B’rashith (Genesis) 26.19-20 “And Isaac’s servants digged in the valley, and found there a well of living water. And the shepherds of Gerar quarreled with Isaac’s shepherds, saying, “The water is ours”; so he named the well Esek, because they had contended with him.”
Throughout the books of the prophets of Israel and as well as within the Talmud, the Torah itself is metaphorically compared to and even called water. Just as water has the ability to convert desolate and nonproductive desert land into a veritable Garden of Eden, so too can Torah fill the void in our hearts and souls and make us productive holy people.
Torah, like the water that represents it, has this enormous regenerative power.
YOCHANAN: saying, “The water is ours” – the “interpretation” is ours –
Here, we see the inhabitants of the land, Jews, Christians and Arabs contending over “the water” that is, over the [Jewish version of the] Akeida (Binding of Isaac) vs. Christian’s interpretation, (Romans 9:7, 8 Romans 8:9 ) vs. Islam’s interpretation of the “Test of Avraham” (B’rashith-Genesis 22.1-19) as celebrated with Eid al-Adha, the “Festival of the Sacrifice” –
And it came to pass after these things, that God tested Avraham, and said to him, Avraham; and he said, ‘Here I am. And he said, Take now your son, your only son Yitzchak, whom you love, and go to the land of Moriah; and offer him there for a burnt offering upon one of the mountains which I will tell you. (Bereishit 22:1-2)
“When confronted with the Divine imperative, Avraham does not flinch; he marches to the place that God told him; the word of God would be fulfilled. The Torah only tells of Avraham’s actions, and the narrative gives us no sense that Avraham hesitated in any way: Avraham awakens early and sets out on his macabre mission. We are not made privy to the thoughts racing through Avraham’s mind.”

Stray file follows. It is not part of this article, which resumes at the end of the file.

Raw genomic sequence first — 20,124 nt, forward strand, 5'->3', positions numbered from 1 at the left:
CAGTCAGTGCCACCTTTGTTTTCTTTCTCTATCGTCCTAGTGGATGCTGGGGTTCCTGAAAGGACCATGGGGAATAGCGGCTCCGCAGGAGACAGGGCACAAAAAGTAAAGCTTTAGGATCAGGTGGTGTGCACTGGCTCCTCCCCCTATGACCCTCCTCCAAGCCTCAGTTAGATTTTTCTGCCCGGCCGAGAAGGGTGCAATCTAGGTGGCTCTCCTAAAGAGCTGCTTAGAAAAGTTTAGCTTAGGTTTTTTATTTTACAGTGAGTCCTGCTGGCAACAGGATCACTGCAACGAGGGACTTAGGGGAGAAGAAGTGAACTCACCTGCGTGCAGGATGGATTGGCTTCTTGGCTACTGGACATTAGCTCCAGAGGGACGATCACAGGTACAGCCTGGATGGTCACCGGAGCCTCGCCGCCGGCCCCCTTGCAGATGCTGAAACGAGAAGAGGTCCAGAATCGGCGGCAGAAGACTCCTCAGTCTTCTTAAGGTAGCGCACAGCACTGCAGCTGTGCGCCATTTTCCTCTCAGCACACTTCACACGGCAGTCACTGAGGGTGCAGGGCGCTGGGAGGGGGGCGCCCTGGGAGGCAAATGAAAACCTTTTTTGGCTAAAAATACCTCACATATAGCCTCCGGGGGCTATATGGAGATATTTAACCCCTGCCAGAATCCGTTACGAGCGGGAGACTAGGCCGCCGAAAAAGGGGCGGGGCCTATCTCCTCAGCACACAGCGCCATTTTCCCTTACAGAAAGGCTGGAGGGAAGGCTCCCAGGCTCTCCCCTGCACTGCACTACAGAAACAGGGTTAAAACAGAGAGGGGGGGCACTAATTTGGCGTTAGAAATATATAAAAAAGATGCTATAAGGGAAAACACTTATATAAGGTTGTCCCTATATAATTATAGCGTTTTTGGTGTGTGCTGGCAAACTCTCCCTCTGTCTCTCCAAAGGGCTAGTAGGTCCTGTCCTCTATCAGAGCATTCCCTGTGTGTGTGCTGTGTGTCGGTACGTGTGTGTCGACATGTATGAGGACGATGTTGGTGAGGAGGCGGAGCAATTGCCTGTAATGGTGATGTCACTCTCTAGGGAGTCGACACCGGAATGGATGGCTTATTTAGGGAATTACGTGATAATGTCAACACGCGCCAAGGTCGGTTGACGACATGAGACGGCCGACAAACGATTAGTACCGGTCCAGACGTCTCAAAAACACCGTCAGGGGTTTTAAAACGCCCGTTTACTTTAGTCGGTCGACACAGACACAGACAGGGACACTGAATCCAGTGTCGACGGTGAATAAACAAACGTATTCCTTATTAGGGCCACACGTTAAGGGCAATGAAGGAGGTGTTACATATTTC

Clearly, from the text of the Torah, we see that Avraham “took the knife to slay his son” and did not “withold his son from HaShem;” so we can also see that Avraham passed the test and in HaShem’s sight, Avraham gave over to HaShem his “only son” that is, the son of promise – “everything that mattered to him!”
“And they came to the place which God had told him of; and Abraham built the altar there, and laid the wood in order, and bound Isaac his son, and laid him on the altar, upon the wood. And Abraham stretched forth his hand, and took the knife to slay his son. And the angel of the LORD called unto him out of heaven, and said: ‘Abraham, Abraham.’ And he said: ‘Here am I.’ And he said: ‘Lay not thy hand upon the lad, neither do thou any thing unto him; for now I know that thou art a God-fearing man, seeing thou hast not withheld thy son, thine only son, from Me.’ And the angel of the LORD called unto Abraham a second time out of heaven, and said: ‘By Myself have I sworn, saith the LORD, because thou hast done this thing, and hast not withheld thy son, thine only son, that in blessing I will bless thee, and in multiplying I will multiply thy seed as the stars of the heaven, and as the sand which is upon the seashore; and thy seed shall possess the gate of his enemies; and in thy seed shall all the nations of the earth be blessed; because thou hast hearkened to My voice.’ ” B’rashith 22.9-12, 15-18